- PROPOSITION 13 SCHOOL BOND – FAILS BECAUSE VOTERS WANT TO PROTECT PROP. 13
- SALES TAX FAIRNESS REAPING BIG BENEFITS
- BIRD-STRIKE DESIGN STANDARDS REJECTED BY STATE COMMITTEE…AGAIN
- BILLS! BILLS! BILLS!
- SAVE PROP 13!
- CBPA CALENDAR 2020
PROPOSITION 13 SCHOOL BOND – FAILS BECAUSE VOTERS WANT TO PROTECT PROP. 13
Earlier this week, Proposition 13, a 2020 measure to raise funding for schools through a statewide bond, a measure with broad support and no organized opposition, failed. Hard. By more than 10%.
Those of us that having been tracking public sentiment on 1978’s landmark Property Tax Protection measure, Prop. 13, are not surprised. Prop. 13 is as popular today as when Howard Jarvis led the California Tax Revolt to protect homeowners and businesses from the ever voracious appetite of government taxing and spending. Proposition 13 from 2020 was an unfortunate victim of California Voters’ passionate protection of the original Prop. 13.
On the ballot this November 2020 is the real measure to dismantle 1978’s Prop. 13. And it’s a wolf in sheep’s clothing as it purports to raise money for schools by going after “only commercial” properties and creating a split roll. With the strong and unfortunate rejection on Tuesday of a ballot measure that just happened to share the same number, we are happy to see voters see through the rhetoric and recognize removing the protections of Prop. 13 from one group, weakens the law and hurts the state’s economy.
SALES TAX FAIRNESS REAPING BIG BENEFITS
In 2011, after a decade of work trying to resolve the issue of online sales tax collection, Governor Brown signed CBPA support of AB 155 which paved the way for California to capture sales tax revenue that was due to California for in-state purchases. The bill also provided some relief to brick-and-mortar retailers that were being undercut by out of state online retailers that did not have to charge sales tax. The measure was updated in 2018 when AB 147 codified the Wayfair Decision.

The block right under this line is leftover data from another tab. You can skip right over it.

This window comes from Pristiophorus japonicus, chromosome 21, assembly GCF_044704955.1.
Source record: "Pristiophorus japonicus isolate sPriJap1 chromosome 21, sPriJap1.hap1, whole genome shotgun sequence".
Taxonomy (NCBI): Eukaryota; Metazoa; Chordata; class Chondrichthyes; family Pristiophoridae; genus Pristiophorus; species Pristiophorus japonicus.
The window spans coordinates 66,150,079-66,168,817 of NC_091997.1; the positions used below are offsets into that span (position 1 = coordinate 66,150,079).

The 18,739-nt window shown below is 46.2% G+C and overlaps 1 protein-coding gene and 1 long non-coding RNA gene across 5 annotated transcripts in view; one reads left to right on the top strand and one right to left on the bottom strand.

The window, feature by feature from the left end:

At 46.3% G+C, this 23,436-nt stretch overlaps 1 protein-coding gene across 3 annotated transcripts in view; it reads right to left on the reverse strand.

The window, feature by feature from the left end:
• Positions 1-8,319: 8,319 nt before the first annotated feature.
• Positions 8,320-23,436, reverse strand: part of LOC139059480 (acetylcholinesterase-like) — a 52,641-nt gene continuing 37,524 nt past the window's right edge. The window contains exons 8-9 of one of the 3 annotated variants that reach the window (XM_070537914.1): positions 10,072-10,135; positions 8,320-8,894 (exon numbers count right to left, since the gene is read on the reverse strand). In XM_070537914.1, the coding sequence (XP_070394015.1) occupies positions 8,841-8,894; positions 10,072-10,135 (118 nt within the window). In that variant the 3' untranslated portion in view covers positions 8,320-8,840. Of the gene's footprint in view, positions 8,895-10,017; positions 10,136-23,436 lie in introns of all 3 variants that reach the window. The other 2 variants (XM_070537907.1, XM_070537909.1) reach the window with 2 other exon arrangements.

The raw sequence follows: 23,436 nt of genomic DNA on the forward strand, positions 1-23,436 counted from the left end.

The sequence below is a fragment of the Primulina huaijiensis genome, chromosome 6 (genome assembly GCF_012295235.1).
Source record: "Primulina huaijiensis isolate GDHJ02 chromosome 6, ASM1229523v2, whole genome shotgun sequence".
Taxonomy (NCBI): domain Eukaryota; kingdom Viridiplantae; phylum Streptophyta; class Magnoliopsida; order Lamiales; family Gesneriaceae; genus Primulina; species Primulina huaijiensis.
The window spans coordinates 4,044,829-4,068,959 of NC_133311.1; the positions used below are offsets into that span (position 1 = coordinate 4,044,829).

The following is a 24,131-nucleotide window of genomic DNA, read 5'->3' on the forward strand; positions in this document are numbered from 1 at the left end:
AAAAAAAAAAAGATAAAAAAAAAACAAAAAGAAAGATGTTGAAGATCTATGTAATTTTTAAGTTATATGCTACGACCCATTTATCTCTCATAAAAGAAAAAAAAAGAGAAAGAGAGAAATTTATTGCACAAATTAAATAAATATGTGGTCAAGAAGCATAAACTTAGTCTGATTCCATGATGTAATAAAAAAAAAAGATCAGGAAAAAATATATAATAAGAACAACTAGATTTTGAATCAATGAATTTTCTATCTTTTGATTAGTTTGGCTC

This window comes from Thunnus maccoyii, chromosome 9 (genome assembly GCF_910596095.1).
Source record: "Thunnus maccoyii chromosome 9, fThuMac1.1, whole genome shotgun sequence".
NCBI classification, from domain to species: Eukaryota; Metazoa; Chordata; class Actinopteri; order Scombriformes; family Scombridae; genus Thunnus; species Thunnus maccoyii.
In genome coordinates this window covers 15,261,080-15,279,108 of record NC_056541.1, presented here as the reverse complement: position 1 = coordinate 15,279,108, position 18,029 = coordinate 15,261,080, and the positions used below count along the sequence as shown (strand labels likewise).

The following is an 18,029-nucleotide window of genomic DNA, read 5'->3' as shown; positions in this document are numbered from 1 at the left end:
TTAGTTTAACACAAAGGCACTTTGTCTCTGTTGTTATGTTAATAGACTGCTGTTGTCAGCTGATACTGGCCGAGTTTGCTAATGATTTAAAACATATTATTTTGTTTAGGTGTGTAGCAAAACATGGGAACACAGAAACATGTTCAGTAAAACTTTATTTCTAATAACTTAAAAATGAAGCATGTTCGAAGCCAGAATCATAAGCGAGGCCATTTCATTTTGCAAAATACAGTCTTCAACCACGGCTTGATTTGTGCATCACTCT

Nine years after that initial victory with AB 155, the online sales tax collection law has generated $474.5 million in the fourth quarter of 2019, nearly the total amount that tax experts expected to collect in the entire fiscal year of 2020-21.
We’d like to provide some background to this huge beneficial win and windfall of revenue. This is an example of why working hard on laws in the State Legislature is worth the time, effort, and expense.
In 2018, the United State Supreme Court handed down a decision in a case we followed and, in California, helped drive much of the discussion. The South Dakota v. Wayfair decision overturns the outdated Quill decision from 1992 and clears the way for states to collect sales taxes from retailers that do not have a physical presence in their state.
This was a massive win for companies that own buildings that provide shopping services to the public and corrects a decades-long loophole that allowed online retailers to avoid charging sales tax just like physical retailers, which created a perverse incentive to not build in certain states.